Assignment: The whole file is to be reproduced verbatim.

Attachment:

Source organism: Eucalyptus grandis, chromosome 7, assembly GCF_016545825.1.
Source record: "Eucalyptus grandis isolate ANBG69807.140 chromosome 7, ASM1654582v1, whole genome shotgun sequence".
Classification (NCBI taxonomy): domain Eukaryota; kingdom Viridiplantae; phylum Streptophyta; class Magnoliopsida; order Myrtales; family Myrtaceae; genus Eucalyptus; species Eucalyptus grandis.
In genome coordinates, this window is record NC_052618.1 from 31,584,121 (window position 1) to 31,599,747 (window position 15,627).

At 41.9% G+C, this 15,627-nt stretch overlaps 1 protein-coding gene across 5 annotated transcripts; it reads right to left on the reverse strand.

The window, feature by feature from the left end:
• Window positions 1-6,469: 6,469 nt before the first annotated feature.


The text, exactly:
Source organism: Eucalyptus grandis, chromosome 7, assembly GCF_016545825.1.
Source record: "Eucalyptus grandis isolate ANBG69807.140 chromosome 7, ASM1654582v1, whole genome shotgun sequence".
Classification (NCBI taxonomy): domain Eukaryota; kingdom Viridiplantae; phylum Streptophyta; class Magnoliopsida; order Myrtales; family Myrtaceae; genus Eucalyptus; species Eucalyptus grandis.
In genome coordinates, this window is record NC_052618.1 from 31,584,121 (window position 1) to 31,599,747 (window position 15,627).

At 41.9% G+C, this 15,627-nt stretch overlaps 1 protein-coding gene across 5 annotated transcripts; it reads right to left on the reverse strand.

The window, feature by feature from the left end:
• Window positions 1-6,469: 6,469 nt before the first annotated feature.